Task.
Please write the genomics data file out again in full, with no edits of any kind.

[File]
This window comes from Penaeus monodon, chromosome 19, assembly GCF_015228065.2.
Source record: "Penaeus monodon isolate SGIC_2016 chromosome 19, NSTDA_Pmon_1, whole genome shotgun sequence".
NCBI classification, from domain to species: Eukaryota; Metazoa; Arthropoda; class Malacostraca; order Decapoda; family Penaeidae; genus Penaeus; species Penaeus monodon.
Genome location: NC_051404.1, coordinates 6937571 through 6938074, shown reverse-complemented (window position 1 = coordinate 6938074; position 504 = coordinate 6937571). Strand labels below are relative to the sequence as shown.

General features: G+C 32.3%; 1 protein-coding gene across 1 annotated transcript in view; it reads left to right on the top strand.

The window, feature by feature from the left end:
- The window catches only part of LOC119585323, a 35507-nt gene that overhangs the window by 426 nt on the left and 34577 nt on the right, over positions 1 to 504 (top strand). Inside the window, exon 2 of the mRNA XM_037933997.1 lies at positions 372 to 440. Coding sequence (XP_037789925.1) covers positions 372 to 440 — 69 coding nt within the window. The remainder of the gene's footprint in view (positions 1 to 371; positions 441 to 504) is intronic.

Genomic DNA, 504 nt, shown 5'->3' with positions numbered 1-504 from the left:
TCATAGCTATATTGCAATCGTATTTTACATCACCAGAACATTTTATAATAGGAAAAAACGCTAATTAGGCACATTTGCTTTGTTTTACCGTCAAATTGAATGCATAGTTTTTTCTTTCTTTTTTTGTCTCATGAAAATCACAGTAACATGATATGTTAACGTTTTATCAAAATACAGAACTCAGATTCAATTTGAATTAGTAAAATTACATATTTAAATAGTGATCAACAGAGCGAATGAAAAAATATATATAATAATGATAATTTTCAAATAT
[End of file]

This window comes from Penaeus monodon, chromosome 19, assembly GCF_015228065.2.
Source record: "Penaeus monodon isolate SGIC_2016 chromosome 19, NSTDA_Pmon_1, whole genome shotgun sequence".
NCBI classification, from domain to species: Eukaryota; Metazoa; Arthropoda; class Malacostraca; order Decapoda; family Penaeidae; genus Penaeus; species Penaeus monodon.
Genome location: NC_051404.1, coordinates 6937571 through 6938074, shown reverse-complemented (window position 1 = coordinate 6938074; position 504 = coordinate 6937571). Strand labels below are relative to the sequence as shown.

General features: G+C 32.3%; 1 protein-coding gene across 1 annotated transcript in view; it reads left to right on the top strand.

The window, feature by feature from the left end:
- The window catches only part of LOC119585323, a 35507-nt gene that overhangs the window by 426 nt on the left and 34577 nt on the right, over positions 1 to 504 (top strand). Inside the window, exon 2 of the mRNA XM_037933997.1 lies at positions 372 to 440. Coding sequence (XP_037789925.1) covers positions 372 to 440 — 69 coding nt within the window. The remainder of the gene's footprint in view (positions 1 to 371; positions 441 to 504) is intronic.

Genomic DNA, 504 nt, shown 5'->3' with positions numbered 1-504 from the left:
TCATAGCTATATTGCAATCGTATTTTACATCACCAGAACATTTTATAATAGGAAAAAACGCTAATTAGGCACATTTGCTTTGTTTTACCGTCAAATTGAATGCATAGTTTTTTCTTTCTTTTTTTGTCTCATGAAAATCACAGTAACATGATATGTTAACGTTTTATCAAAATACAGAACTCAGATTCAATTTGAATTAGTAAAATTACATATTTAAATAGTGATCAACAGAGCGAATGAAAAAATATATATAATAATGATAATTTTCAAATAT